~ Posted by Charles Nevin, January 10th 2013

You must recognise it: that driving drum beat, that wailing wall of horn: "Sing, Sing, Sing", one of the top jazz tunes of the 1930s, has now become almost completely inescapable. Since it was resurrected by Bob Fosse in 1979 for his film "All That Jazz", it has featured in no fewer than 22 movies, including three Woody Allens, and, perhaps most penetratingly, "The Artist", the French Oscar-winning silent tribute to swing, sound, hard times and triumphant come-backs. Here in Britain, "Sing, Sing, Sing" has just finished an insistent stint in the BBC's Christmas television ident; no sooner had that departed than the main opposition, ITV, began using it for the trailers of its big new show, "Mr Selfridge", Wisconsin's own department-store purveyor of goods and high jinks on both sides of the Atlantic. Enough for now, surely.

Still, before we agree to give it a rest, I recommend some final listens to its finest and most famous incarnation, the full Benny Goodman version, featuring the remarkable Gene Krupa on drums, Harry James on trumpet and Goodman on clarinet, performed at the first ever jazz concert at the Carnegie Hall, 75 years ago this month.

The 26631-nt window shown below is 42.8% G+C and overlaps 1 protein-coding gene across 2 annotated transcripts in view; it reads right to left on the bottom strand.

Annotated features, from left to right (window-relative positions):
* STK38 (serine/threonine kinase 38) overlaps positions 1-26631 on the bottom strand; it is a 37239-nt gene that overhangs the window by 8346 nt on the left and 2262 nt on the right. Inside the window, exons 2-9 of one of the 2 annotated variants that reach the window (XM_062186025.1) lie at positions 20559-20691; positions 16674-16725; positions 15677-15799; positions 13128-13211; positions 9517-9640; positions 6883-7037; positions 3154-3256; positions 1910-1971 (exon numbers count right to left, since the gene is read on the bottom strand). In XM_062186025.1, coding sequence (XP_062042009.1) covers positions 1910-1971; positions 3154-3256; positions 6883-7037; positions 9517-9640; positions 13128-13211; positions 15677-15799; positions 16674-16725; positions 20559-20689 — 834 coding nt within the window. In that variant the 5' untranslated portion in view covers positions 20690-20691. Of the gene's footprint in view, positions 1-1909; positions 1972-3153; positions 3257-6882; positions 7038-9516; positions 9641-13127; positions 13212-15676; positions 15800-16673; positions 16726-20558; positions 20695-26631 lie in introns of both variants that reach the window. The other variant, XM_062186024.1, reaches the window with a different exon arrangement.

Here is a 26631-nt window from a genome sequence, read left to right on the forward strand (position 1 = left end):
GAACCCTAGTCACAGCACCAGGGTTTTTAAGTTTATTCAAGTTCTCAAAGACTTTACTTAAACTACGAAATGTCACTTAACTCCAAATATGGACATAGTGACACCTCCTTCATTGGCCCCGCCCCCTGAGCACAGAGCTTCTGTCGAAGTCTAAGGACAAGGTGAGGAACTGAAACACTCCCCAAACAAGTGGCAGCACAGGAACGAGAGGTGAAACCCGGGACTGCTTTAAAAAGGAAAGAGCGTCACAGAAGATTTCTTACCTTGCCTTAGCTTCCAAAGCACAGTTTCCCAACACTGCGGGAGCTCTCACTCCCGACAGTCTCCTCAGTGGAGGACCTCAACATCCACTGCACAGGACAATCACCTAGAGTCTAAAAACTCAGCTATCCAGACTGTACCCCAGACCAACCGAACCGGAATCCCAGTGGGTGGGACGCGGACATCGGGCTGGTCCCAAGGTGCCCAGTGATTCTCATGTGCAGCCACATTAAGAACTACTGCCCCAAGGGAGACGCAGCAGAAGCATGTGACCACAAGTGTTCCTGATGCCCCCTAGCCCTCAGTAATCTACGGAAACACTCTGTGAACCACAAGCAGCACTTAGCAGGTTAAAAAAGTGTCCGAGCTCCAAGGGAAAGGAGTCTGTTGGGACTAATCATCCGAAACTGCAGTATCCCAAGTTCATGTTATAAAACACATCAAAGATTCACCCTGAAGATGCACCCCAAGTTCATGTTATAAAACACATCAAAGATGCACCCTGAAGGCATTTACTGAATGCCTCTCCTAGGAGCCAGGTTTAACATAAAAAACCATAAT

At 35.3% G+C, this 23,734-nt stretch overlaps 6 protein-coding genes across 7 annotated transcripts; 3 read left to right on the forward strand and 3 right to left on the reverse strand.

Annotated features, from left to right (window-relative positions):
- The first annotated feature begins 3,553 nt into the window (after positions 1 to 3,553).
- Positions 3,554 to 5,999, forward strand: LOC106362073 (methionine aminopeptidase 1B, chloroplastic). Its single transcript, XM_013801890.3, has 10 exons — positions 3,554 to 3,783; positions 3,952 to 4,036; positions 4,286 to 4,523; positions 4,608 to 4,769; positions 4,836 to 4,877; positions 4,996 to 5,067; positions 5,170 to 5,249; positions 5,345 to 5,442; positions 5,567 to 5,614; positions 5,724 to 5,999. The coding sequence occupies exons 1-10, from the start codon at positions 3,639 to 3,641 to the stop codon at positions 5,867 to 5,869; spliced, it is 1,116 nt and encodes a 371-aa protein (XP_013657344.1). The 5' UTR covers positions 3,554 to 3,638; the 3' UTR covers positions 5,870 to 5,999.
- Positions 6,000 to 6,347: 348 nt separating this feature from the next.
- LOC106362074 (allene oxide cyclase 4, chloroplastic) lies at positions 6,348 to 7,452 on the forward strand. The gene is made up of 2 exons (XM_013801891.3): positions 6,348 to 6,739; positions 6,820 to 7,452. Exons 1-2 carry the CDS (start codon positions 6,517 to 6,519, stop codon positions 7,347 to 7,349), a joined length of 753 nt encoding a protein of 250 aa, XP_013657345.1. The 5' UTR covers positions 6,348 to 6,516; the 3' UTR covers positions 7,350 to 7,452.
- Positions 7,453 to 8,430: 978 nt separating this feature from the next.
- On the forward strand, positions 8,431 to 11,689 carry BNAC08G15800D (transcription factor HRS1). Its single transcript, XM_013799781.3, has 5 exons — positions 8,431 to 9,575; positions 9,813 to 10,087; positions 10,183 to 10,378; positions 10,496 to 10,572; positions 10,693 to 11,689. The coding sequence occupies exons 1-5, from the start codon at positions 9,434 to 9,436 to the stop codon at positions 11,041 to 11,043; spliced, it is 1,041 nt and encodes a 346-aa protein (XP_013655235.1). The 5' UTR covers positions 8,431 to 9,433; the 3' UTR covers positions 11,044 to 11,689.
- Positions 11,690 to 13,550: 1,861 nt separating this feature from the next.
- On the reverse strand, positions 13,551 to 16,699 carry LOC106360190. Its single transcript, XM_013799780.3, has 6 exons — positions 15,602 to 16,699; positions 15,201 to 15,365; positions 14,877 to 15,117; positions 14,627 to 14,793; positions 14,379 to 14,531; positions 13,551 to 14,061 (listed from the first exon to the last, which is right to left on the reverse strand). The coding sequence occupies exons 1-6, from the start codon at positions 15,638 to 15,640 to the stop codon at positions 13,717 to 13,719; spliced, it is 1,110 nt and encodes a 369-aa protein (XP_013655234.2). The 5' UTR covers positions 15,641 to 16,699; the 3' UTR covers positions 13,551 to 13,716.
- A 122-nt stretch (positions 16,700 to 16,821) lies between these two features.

There have been objections to "Sing, Sing, Sing" because it owes its beat to the excruciatingly entitled genre of "Jungle Music" that Duke Ellington and others were forced to play under to white audiences at the equally screeching Plantation and Cotton night clubs: Goodman's adoption of it has been dismissed as "the nadir of white jungle music". But that seems ridiculously over-sensitive and more than effectively dissipated by the influence of its writer, the blissfully unique Sicilian-American, Louis Prima (also and splendidly, as it happens, the voice of King Louie in Disney's "Jungle Book"). And by Goodman himself, a pioneer of jazz desegregation, who injects his trademark Jewish rhythms into this rich mix. Unsurprisingly, given its title, there are words, but Goodman was right to leave them out, even as sung by Prima, in favour of promoting a swing that defies you not to move at least a small body part, even in public.

Listen too for the mesmerising piano solo from Jess Stacy, improvised from the moment Goodman unexpectedly nodded to him, and the one that convinced music snobs that this sort of music might belong in the Carnegie Hall after all. Stacy never really cracked the fame thing, spending time after that working, among many other things, as a salesman for Max Factor. His departure from the stage is instructive for those who would do these great songs—or any others—to death. It came abruptly in the Los Angeles piano bar he had been reduced to, after a drunken woman requested "Beer Barrel Polka" for the third time, and spilt her drink in his lap. Respect.

Charles Nevin is a freelance journalist and author of "The Books of Jacks"

Picture Corbis